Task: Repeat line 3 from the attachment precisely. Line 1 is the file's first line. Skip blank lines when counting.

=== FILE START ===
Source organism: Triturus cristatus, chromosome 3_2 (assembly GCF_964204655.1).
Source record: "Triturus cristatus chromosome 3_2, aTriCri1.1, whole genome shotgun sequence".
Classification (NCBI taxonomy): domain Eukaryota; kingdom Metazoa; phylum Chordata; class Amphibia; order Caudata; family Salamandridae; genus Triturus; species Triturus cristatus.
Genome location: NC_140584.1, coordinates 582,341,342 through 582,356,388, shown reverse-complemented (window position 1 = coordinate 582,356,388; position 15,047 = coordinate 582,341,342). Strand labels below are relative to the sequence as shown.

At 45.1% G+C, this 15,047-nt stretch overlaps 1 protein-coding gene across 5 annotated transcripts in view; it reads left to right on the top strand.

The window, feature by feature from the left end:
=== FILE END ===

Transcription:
Classification (NCBI taxonomy): domain Eukaryota; kingdom Metazoa; phylum Chordata; class Amphibia; order Caudata; family Salamandridae; genus Triturus; species Triturus cristatus.